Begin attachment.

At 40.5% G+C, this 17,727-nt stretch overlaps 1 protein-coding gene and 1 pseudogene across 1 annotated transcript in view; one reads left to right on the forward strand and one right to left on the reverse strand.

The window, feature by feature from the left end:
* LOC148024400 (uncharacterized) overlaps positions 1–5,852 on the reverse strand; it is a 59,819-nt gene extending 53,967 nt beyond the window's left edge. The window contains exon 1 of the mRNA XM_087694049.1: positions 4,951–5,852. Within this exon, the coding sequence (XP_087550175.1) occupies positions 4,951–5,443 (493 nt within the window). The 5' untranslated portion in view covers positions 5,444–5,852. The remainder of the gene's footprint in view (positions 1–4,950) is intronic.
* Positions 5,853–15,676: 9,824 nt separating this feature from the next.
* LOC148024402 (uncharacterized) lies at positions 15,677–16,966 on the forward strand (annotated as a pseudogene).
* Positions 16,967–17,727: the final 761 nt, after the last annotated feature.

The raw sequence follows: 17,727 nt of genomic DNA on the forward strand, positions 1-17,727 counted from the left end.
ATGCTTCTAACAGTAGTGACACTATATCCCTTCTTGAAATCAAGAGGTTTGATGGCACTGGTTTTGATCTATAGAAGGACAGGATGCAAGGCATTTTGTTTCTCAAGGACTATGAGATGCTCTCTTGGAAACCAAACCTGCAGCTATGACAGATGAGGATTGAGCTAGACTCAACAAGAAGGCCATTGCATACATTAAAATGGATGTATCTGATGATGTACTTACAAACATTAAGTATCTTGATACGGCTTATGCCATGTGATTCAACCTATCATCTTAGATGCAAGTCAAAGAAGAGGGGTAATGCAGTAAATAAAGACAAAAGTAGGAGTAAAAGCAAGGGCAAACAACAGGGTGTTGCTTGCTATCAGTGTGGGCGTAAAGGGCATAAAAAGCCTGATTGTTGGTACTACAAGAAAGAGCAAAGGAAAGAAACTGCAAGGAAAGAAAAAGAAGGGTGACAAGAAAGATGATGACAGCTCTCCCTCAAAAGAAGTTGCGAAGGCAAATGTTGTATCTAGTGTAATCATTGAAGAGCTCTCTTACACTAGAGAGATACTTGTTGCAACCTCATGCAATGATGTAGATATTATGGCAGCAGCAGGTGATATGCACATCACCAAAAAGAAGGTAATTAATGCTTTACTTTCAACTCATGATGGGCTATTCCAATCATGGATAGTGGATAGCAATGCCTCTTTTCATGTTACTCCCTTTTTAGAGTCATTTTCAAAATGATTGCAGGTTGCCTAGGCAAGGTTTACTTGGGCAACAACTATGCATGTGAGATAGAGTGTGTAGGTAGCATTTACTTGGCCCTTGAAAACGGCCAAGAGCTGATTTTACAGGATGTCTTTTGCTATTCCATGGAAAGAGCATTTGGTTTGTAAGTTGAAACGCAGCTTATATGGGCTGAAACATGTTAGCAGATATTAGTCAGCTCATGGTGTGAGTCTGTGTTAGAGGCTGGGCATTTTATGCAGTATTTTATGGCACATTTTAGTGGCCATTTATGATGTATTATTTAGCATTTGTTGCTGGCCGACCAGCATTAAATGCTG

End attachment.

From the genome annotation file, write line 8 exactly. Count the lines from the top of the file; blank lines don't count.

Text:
ATGCTTCTAACAGTAGTGACACTATATCCCTTCTTGAAATCAAGAGGTTTGATGGCACTGGTTTTGATCTATAGAAGGACAGGATGCAAGGCATTTTGTTTCTCAAGGACTATGAGATGCTCTCTTGGAAACCAAACCTGCAGCTATGACAGATGAGGATTGAGCTAGACTCAACAAGAAGGCCATTGCATACATTAAAATGGATGTATCTGATGATGTACTTACAAACATTAAGTATCTTGATACGGCTTATGCCATGTGATTCAACCTATCATCTTAGATGCAAGTCAAAGAAGAGGGGTAATGCAGTAAATAAAGACAAAAGTAGGAGTAAAAGCAAGGGCAAACAACAGGGTGTTGCTTGCTATCAGTGTGGGCGTAAAGGGCATAAAAAGCCTGATTGTTGGTACTACAAGAAAGAGCAAAGGAAAGAAACTGCAAGGAAAGAAAAAGAAGGGTGACAAGAAAGATGATGACAGCTCTCCCTCAAAAGAAGTTGCGAAGGCAAATGTTGTATCTAGTGTAATCATTGAAGAGCTCTCTTACACTAGAGAGATACTTGTTGCAACCTCATGCAATGATGTAGATATTATGGCAGCAGCAGGTGATATGCACATCACCAAAAAGAAGGTAATTAATGCTTTACTTTCAACTCATGATGGGCTATTCCAATCATGGATAGTGGATAGCAATGCCTCTTTTCATGTTACTCCCTTTTTAGAGTCATTTTCAAAATGATTGCAGGTTGCCTAGGCAAGGTTTACTTGGGCAACAACTATGCATGTGAGATAGAGTGTGTAGGTAGCATTTACTTGGCCCTTGAAAACGGCCAAGAGCTGATTTTACAGGATGTCTTTTGCTATTCCATGGAAAGAGCATTTGGTTTGTAAGTTGAAACGCAGCTTATATGGGCTGAAACATGTTAGCAGATATTAGTCAGCTCATGGTGTGAGTCTGTGTTAGAGGCTGGGCATTTTATGCAGTATTTTATGGCACATTTTAGTGGCCATTTATGATGTATTATTTAGCATTTGTTGCTGGCCGACCAGCATTAAATGCTG